When William married Cirencester girl Ann Harding at Pembroke in March 1856, he was a private in the North Gloucester Militia. Their main barracks were based in Cirencester.     see    Militia

"In July 1852 orders were given to re-raise the Gloucestershire Militia. In October 605 men assembled for training. With the start of the Crimean War the Militia were called up for service on 26th December 1854 and some men were taken into regular regiments. A second draught of men was taken in 1856."

The North Gloucester Militia were carrying out garrison duties at Pembroke Dock which at that time was serving as a dispersal and arrivals garrison for troops from the Crimea. They had marched there into the Hut Barracks in February 1856.

The Crimean War lasted from 1853 till February 1856 and William's Regiment returned to Cirencester in May 1856. The battalion was stood down on June 12th 1856.

The 1851 census records Ann Harding (1832), born at Baunton near Cirencester, the daughter of William and Rachael Harding, was employed as a domestic servant at Richmond in Surrey. On the 1856 marriage certificate she gave her residence as Cirencester and dressmaker her occupation.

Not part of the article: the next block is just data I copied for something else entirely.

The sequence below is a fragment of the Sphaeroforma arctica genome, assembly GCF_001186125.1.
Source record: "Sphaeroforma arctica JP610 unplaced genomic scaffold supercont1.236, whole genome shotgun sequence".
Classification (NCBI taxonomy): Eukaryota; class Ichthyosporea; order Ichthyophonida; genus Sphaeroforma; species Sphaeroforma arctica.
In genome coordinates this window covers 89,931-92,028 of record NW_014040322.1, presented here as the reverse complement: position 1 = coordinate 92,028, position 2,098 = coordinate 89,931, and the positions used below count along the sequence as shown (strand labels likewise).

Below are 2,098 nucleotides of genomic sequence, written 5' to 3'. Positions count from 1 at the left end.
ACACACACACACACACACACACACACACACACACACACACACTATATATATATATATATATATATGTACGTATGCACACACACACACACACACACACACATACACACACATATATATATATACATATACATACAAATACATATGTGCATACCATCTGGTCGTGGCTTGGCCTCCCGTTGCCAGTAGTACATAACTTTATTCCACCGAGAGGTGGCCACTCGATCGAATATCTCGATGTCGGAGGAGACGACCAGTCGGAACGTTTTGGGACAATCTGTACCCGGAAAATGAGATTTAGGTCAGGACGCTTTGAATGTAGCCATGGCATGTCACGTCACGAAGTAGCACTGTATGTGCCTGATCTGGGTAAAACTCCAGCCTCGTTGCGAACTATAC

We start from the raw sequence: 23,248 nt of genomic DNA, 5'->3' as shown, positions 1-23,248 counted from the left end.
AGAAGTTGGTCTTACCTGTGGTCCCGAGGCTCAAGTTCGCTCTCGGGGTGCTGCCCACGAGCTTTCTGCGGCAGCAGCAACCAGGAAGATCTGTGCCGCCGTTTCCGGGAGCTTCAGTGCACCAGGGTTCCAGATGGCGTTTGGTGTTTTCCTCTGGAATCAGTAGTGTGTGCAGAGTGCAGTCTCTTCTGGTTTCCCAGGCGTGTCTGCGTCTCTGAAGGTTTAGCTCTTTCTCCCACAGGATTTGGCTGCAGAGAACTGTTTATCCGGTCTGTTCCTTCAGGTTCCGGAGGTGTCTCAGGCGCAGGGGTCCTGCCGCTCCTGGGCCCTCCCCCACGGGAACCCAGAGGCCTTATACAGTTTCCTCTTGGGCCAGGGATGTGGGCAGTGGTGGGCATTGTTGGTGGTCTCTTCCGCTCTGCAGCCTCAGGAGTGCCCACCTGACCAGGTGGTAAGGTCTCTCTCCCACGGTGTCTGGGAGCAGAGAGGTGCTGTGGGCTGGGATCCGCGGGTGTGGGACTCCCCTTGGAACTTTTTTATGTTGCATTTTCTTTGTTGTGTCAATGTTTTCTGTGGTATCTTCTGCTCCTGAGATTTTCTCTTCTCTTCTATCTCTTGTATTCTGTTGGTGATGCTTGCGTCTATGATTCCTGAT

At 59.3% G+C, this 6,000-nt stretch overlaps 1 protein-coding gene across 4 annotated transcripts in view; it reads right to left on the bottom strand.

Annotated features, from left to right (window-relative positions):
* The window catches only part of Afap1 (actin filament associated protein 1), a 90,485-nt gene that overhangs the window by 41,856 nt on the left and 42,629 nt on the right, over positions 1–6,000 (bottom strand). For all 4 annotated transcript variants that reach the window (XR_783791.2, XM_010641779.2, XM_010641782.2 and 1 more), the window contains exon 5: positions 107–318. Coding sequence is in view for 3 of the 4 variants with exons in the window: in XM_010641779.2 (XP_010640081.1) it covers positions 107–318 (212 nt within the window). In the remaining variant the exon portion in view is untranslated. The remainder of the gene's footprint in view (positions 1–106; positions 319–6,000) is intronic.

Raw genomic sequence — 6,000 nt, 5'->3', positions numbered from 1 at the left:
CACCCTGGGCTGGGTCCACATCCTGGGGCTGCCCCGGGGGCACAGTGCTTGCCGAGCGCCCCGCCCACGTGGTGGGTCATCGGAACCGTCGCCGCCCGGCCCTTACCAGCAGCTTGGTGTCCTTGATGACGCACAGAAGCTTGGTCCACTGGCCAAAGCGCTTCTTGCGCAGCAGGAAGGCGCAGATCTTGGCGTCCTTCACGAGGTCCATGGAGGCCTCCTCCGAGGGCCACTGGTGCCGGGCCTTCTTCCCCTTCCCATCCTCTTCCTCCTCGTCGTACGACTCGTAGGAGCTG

William and Ann Dance settled in the Clearwell area from 1856 till 1862. Young Joseph was baptised at Clearwell on the 17th of March 1857 and was the first of four children born there.

William Dance worked  as an iron miner and we are fortunate today to have an iron mine to visit at nearby Clearwell Caves. It ceased iron ore extraction in 1930, and is now open as a popular tourist attraction. In addition to the fascinating and unusual caves and caverns where scenes for both Doctor Who and Torchwood have been filmed, one can also see the working conditions that William Dance and other 19th century miners would have experienced.



The Hardings

Ann Harding was born at Baunton, Gloucestershire on the 28th of July 1832. She was baptised at Cirencester on the 23rd of September of that year. Her parents were William Harding who was born around 1771, probably at Baunton, and Rachel Bond (1801c) from the Cotswolds village of Crudwell in Wiltshire, a few miles south of Cirencester. 

William Harding was 60 years old when he married  30 year old Rachel at Baunton on the 3rd of August 1831 and was no longer alive at the time of the 1851 census. One of them had a son from a previous relationship who was named as George Harding (1829) on the 1841 Baunton census.